He has provided hundreds of scholarships both local and international for Liberians, some of whom have since graduated and are making significant contributions to national development.
In healthcare, Joseph Boakai also funded medical treatment and care for many. Many of the programs which are the focus of the Joseph Nyuma Boakai Foundation are offshoots of his kindness. The Foundation is institutionalizing and sustaining strong discipline to prove that Liberians can indeed make development work.
A reviewer of his official biography captures his humanitarian nature in this tribute “He puts his faith in God and practices what he believes: He lives simply and honestly; he cheats no one and holds no grudges against others, no matter the case; he willingly shares whatever he has, no matter how little, and works very hard while denying himself basic pleasures…”
It is said that though the wages were low while working in the Business Office at CWA, Boakai proved highly disciplined and honest. He was never a penny short throughout his many years in the Business Office at CWA. Not once did any parent return to complain about unrecorded payments. Boakai also proved the experts wrong about self-reared children. He was well-behaved, courteous and decent. Never was he subject to disciplinary action by the school.
He displayed the same model behavior through college and his public life. Known for his honesty and integrity, Joe Boakai has championed public integrity and anti–corruption, has lived those values throughout his public career, ran on them in the 2017 presidential race, and will do so again this year. In an interview with an international television station on the question of corruption, he summed up his view on the subject in public life thus, “Corruption in all its manifestations brings about underdevelopment and deprivation, and that is what African leaders should fight against.”
As a humanitarian, former Vice President Boakai is selfless and has demonstrated a keen sense of compassion in his private and public life. Joe Boakai has been providing humanitarian assistance to the needy in Liberian society all his life, and since 2006 has stepped up such interventions. He once said, “ I firmly believe that every person, regardless of the situation or circumstances, has something to offer humanity. Every one of us has built within, the capacity for caring and the capacity … to alleviate human suffering and contribute to human dignity.”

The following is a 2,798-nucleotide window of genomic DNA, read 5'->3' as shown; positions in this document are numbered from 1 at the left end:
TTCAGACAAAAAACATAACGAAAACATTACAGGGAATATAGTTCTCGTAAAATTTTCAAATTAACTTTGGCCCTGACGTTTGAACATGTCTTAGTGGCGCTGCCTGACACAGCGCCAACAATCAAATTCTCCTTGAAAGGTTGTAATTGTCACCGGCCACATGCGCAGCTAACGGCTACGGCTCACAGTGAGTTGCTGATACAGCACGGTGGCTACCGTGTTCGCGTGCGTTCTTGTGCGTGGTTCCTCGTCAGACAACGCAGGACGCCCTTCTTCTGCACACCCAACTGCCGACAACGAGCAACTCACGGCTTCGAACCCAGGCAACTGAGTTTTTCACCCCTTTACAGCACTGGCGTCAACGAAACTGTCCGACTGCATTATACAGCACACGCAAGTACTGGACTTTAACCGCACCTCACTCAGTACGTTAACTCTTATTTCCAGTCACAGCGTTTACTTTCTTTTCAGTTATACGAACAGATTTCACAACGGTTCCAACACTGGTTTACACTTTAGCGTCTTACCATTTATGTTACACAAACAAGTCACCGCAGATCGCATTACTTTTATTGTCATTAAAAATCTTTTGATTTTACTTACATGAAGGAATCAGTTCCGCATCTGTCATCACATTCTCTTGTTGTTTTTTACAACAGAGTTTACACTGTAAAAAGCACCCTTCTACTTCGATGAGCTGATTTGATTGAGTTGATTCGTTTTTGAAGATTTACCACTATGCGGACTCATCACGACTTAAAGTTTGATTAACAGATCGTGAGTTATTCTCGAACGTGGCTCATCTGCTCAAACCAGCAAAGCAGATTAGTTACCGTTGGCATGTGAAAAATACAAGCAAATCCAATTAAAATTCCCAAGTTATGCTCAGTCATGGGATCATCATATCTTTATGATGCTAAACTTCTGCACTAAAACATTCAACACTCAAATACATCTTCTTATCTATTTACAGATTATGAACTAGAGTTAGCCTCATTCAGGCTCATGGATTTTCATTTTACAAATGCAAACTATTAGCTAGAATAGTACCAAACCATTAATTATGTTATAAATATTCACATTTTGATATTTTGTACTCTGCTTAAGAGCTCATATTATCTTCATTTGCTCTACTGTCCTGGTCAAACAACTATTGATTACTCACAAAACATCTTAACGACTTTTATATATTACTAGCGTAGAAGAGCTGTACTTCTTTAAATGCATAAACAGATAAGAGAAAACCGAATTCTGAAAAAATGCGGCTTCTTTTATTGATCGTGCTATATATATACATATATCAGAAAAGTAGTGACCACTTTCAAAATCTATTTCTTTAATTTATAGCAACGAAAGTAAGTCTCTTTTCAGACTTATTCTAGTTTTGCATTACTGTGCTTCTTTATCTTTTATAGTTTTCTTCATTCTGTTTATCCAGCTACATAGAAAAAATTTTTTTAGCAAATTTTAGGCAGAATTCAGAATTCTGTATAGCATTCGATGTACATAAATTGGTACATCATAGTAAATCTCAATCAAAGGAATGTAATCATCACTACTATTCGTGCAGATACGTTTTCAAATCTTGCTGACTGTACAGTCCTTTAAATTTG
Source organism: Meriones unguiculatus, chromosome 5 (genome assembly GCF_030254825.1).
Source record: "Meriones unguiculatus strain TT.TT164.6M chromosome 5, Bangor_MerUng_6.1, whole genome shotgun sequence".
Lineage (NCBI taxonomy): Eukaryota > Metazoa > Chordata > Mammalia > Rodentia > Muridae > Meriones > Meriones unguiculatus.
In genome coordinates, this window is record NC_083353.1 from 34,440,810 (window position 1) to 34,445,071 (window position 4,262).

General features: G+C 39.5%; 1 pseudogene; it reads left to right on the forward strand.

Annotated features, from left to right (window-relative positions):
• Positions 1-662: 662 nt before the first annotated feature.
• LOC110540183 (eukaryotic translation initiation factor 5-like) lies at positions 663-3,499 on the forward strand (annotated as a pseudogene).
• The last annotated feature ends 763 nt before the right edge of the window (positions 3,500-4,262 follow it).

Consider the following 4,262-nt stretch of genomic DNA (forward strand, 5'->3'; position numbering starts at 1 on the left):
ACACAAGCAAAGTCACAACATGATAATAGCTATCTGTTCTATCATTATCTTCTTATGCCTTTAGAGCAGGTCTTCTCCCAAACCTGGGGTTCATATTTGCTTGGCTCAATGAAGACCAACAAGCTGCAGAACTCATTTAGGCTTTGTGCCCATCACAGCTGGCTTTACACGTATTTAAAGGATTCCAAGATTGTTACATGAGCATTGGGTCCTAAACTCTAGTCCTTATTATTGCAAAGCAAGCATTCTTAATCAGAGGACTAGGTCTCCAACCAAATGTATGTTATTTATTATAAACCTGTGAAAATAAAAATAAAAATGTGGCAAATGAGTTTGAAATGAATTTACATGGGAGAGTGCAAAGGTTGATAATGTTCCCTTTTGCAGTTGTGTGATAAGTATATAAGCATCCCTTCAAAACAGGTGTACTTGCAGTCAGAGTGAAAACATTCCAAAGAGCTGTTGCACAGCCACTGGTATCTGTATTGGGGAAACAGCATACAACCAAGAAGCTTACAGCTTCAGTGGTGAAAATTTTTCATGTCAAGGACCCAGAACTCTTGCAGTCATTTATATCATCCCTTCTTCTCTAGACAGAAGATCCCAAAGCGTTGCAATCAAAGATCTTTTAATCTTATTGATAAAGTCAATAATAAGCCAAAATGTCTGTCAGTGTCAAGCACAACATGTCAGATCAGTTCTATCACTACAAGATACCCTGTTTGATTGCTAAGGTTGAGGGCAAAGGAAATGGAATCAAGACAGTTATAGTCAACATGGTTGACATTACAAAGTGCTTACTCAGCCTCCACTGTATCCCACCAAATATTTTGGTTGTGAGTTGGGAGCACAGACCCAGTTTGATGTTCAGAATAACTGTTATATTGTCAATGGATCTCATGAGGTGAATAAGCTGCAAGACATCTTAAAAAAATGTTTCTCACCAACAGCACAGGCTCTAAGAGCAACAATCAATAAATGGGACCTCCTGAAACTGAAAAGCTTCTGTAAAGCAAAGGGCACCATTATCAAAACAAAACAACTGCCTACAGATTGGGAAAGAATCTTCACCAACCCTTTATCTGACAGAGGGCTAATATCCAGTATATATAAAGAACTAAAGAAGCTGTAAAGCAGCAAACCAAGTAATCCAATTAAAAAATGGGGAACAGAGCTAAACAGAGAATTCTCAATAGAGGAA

Joe Boakai became a towering figure in Liberian politics by an indomitable will, strong faith in God, hard work, honesty, abiding loyalty to the country, and service to humanity. Boakai’s vision of leadership was summed up in a speech he gave some time ago, when he said: “ I believe serving at the highest level is an obligation; it means that through you, others would be blessed.”
When President Sirleaf two terms ended, vice president Joe Boakai ran for president in 2017, but narrowly lost to current incumbent George Weah in a runoff that year.
He, however, has not quailed in his determination to serve his country at the highest office in the country since that disappointment, declaring a year ago, his intention to contest the October 10, 2023 presidential elections. This determination stems from his conviction that “Liberia is not a poor country, but the perennial problem of this country is mainly triggered by the lack of a sound and honest leadership.” Joe Boakai is on a mission, which he says “…is to ensure that the lost image of Liberia is restored.” And this mission is conveyed in the now ever-popular rallying call slogan of his: THINK LIBERIA, LOVE LIBERIA, BUILD LIBERIA!
The story of Joe Boakai’s rise to national prominence should inspire hope for any African child with courage, determination, faith in God, the spirit of hard work, and dream. Born of poor peasants in the remote village of Wasonga in Lofa County, with extended families straddling across artificial borders into Sierra Leone and Guinea, young Joe was, at an early age, determined that he must go to school.
He walked more than 300 miles twice from Warsonga to Monrovia in search of his dream to be educated. Along the way, on this journey of an uncertain future, he made stops in various places including Bomi Hills in the west of the country and the American rubber giant Firestone Plantation in Harbel (more than 35 miles from the capital), where he helped his guardian in tapping rubber for livelihood. Once in Monrovia, and as with many African children of limited means, he bounced from one family home to another until he enrolled at and graduated from the College of West Africa (CWA), one of Liberia’s prestigious secondary schools. Joe Boakai later graduated from the University of Liberia with a bachelor’s degree in business administration, as well as from the Kansas State University in the United States. As someone born in poverty, Joe Boakai has worked hard most of his life, carving a career for himself in the process.